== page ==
Polymerization of Vinyl Ethers

The tacticity of vinyl polymers has a profound effect on their physical properties. Despite the well-developed stereoselective methods for the polymerization of propylene and other nonpolar α-olefins, stereoselective polymerization of polar vinyl monomers has proven more challenging.

Science Figure

A The chiral ligand environment in coordination-insertion polymerizations enables stereoselective monomer enchainment by directing facial addition at the propagating polymer chain end. Polar monomers are typically not compatible with this mechanism because of catalyst poisoning. Me, methyl. B The achiral chain end in the cationic polymerizations of vinyl ethers provides no inherent mode for stereoinduction. Monomer addition occurs at either face of the oxocarbenium ion. C Our catalyst-controlled approach to stereoselective cationic polymerization relies on a chiral, BINOL-based counterion to bias the stereochemistry of monomer enchainment. The resultant isotactic PVEs are semicrystalline thermoplastics with intrinsic polarity.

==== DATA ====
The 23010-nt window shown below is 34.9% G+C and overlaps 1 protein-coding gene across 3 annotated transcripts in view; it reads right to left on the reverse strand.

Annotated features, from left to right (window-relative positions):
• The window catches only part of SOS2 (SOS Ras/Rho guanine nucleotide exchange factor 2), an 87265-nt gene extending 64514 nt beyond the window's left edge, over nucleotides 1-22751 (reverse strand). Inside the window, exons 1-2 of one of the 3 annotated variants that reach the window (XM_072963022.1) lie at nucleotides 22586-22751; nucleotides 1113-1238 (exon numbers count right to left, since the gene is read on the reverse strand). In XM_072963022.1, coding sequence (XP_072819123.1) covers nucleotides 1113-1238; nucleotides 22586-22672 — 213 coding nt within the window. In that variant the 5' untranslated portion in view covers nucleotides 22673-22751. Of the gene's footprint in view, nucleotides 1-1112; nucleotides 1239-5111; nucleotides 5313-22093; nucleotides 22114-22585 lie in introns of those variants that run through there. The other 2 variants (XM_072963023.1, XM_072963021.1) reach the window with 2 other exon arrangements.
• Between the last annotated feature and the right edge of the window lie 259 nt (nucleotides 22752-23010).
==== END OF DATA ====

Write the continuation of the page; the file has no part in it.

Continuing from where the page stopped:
Postdoctoral Research Associate Aaron J. Teator in the Frank Leibfarth group, published in Science, have designed chiral counterions that systematically bias the reactivity and chain-end stereochemical environment during cationic polymerization. This approach overrides conventional chain-end stereochemical bias to achieve catalyst-controlled stereoselective polymerization.

Aaron and Frank demonstrate that this method is general to vinyl ether substrates, providing access to a range of isotactic poly(vinyl ether)s with high degrees of isotacticity. The obtained materials display the tensile properties of commercial polyolefins but adhere more strongly to polar substrates by an order of magnitude, indicating their promise for next-generation engineering applications.